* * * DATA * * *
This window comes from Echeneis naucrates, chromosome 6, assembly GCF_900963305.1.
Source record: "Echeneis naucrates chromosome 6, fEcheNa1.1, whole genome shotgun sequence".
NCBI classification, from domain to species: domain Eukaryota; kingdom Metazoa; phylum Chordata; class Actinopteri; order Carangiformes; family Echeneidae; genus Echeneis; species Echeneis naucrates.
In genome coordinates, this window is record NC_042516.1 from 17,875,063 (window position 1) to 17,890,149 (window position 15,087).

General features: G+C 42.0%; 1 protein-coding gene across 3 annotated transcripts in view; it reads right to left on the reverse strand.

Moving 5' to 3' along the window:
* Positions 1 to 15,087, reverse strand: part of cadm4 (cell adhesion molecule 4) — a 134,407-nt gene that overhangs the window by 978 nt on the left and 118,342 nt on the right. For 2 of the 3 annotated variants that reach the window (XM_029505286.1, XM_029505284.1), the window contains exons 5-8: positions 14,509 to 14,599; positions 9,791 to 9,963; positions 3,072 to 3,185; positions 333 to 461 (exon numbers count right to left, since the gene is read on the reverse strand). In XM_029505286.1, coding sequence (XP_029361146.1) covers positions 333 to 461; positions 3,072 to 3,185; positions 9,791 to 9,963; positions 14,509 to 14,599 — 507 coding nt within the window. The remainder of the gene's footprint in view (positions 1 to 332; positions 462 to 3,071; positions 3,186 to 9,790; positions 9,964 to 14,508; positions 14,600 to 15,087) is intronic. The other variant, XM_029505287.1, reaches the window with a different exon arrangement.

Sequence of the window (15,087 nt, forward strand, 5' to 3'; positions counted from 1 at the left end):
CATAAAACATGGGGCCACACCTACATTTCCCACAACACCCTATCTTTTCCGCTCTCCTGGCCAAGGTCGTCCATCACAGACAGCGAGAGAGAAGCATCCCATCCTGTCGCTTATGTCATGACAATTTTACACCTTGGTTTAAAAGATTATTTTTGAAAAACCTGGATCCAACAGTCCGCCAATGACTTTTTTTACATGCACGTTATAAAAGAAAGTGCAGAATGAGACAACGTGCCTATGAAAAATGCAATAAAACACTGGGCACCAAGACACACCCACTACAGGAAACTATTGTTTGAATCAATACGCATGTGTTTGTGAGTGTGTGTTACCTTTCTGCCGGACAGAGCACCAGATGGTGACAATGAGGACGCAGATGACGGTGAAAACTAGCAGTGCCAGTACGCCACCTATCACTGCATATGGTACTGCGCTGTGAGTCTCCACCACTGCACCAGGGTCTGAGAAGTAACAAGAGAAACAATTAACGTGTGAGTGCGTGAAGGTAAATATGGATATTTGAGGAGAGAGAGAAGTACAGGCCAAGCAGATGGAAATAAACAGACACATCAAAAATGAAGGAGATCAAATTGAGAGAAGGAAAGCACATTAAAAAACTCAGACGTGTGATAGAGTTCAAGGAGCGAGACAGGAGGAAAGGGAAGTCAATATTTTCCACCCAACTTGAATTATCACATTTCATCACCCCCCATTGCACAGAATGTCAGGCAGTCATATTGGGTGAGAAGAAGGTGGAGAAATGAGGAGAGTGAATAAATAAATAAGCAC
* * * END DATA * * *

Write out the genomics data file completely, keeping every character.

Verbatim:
This window comes from Echeneis naucrates, chromosome 6, assembly GCF_900963305.1.
Source record: "Echeneis naucrates chromosome 6, fEcheNa1.1, whole genome shotgun sequence".
NCBI classification, from domain to species: domain Eukaryota; kingdom Metazoa; phylum Chordata; class Actinopteri; order Carangiformes; family Echeneidae; genus Echeneis; species Echeneis naucrates.
In genome coordinates, this window is record NC_042516.1 from 17,875,063 (window position 1) to 17,890,149 (window position 15,087).

General features: G+C 42.0%; 1 protein-coding gene across 3 annotated transcripts in view; it reads right to left on the reverse strand.

Moving 5' to 3' along the window:
* Positions 1 to 15,087, reverse strand: part of cadm4 (cell adhesion molecule 4) — a 134,407-nt gene that overhangs the window by 978 nt on the left and 118,342 nt on the right. For 2 of the 3 annotated variants that reach the window (XM_029505286.1, XM_029505284.1), the window contains exons 5-8: positions 14,509 to 14,599; positions 9,791 to 9,963; positions 3,072 to 3,185; positions 333 to 461 (exon numbers count right to left, since the gene is read on the reverse strand). In XM_029505286.1, coding sequence (XP_029361146.1) covers positions 333 to 461; positions 3,072 to 3,185; positions 9,791 to 9,963; positions 14,509 to 14,599 — 507 coding nt within the window. The remainder of the gene's footprint in view (positions 1 to 332; positions 462 to 3,071; positions 3,186 to 9,790; positions 9,964 to 14,508; positions 14,600 to 15,087) is intronic. The other variant, XM_029505287.1, reaches the window with a different exon arrangement.

Sequence of the window (15,087 nt, forward strand, 5' to 3'; positions counted from 1 at the left end):
CATAAAACATGGGGCCACACCTACATTTCCCACAACACCCTATCTTTTCCGCTCTCCTGGCCAAGGTCGTCCATCACAGACAGCGAGAGAGAAGCATCCCATCCTGTCGCTTATGTCATGACAATTTTACACCTTGGTTTAAAAGATTATTTTTGAAAAACCTGGATCCAACAGTCCGCCAATGACTTTTTTTACATGCACGTTATAAAAGAAAGTGCAGAATGAGACAACGTGCCTATGAAAAATGCAATAAAACACTGGGCACCAAGACACACCCACTACAGGAAACTATTGTTTGAATCAATACGCATGTGTTTGTGAGTGTGTGTTACCTTTCTGCCGGACAGAGCACCAGATGGTGACAATGAGGACGCAGATGACGGTGAAAACTAGCAGTGCCAGTACGCCACCTATCACTGCATATGGTACTGCGCTGTGAGTCTCCACCACTGCACCAGGGTCTGAGAAGTAACAAGAGAAACAATTAACGTGTGAGTGCGTGAAGGTAAATATGGATATTTGAGGAGAGAGAGAAGTACAGGCCAAGCAGATGGAAATAAACAGACACATCAAAAATGAAGGAGATCAAATTGAGAGAAGGAAAGCACATTAAAAAACTCAGACGTGTGATAGAGTTCAAGGAGCGAGACAGGAGGAAAGGGAAGTCAATATTTTCCACCCAACTTGAATTATCACATTTCATCACCCCCCATTGCACAGAATGTCAGGCAGTCATATTGGGTGAGAAGAAGGTGGAGAAATGAGGAGAGTGAATAAATAAATAAGCAC